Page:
Mapping of the entorhinal-hippocampal neuronal network
Neuroscientists have been exploring the representation of space in the brain for decades, discovering a wide range of cell types representing different navigational features. The two most prominent of these cell types were identified in the hippocampus and the medial entorhinal cortex: Place-modulated hippocampal neurons were found to be active only when an animal moves through a particular location in space (“place cells”). In the medial entorhinal cortex, cells were reported that respond in a periodic activity pattern as an animal moves through the environment (“grid cells”). Both cortical regions were found to be highly interconnected, making it plausible to expect interactions between place and grid cells. Despite extensive anatomical and functional experiments, the circuitry between grid and place cells, and how they shape each other’s activity, and the contribution of local and long-range inhibitory circuits, is still unresolved.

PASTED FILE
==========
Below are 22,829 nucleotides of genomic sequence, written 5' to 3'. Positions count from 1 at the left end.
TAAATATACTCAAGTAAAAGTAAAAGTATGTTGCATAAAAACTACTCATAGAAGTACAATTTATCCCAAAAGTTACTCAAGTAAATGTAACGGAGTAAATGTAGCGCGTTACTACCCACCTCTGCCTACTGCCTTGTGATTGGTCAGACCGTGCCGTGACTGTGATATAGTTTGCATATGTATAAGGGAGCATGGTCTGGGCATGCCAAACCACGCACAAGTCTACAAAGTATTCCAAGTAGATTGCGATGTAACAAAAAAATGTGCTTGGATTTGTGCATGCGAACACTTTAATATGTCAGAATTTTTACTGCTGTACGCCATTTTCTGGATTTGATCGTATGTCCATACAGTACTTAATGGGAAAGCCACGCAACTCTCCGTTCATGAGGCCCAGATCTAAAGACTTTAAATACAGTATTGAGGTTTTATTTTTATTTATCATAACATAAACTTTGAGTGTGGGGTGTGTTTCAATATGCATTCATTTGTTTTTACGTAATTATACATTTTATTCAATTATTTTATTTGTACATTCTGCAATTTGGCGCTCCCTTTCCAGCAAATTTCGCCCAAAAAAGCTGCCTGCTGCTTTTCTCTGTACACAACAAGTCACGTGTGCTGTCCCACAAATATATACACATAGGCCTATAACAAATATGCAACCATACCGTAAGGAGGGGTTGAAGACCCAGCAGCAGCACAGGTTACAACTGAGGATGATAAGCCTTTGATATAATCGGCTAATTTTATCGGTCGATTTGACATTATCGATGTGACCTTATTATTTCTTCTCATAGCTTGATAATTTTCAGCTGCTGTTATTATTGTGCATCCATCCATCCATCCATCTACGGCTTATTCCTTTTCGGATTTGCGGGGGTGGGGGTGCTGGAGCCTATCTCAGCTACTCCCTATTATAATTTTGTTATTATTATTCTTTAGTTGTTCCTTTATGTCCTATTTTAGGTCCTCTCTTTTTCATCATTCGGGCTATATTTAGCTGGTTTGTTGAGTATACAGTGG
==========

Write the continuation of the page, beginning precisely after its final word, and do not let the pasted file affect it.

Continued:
Our goal is to resolve the networks underlying spatial navigation tasks, in particular the interplay of neurons in the hippocampus and medial entorhinal cortex in mammals, at the single cell and single synapse level (i.e. the precise mapping of all point-to-point connections between all involved neurons at their chemical synapses). We use cutting-edge 3D electron microscopy methods for large-scale high-resolution mapping of neuronal circuits.
More Information on Helene Schmidt’s personal homepage
Schmidt H, Gour A, Straehle J, Boergens KM, Brecht M, Helmstaedter M (2017). Axonal synapse sorting in medial entorhinal cortex. Nature 549, 469–475. https://doi.org/10.1038/nature24005
Ray S, Naumann R, Burgalossi A, Tang Q, Schmidt H*, Brecht M (2014). Grid-layout and theta-modulation of layer 2 pyramidal neurons in medial entorhinal cortex. Science 343(6173), 891-896. https://doi.org/10.1126/science.1243028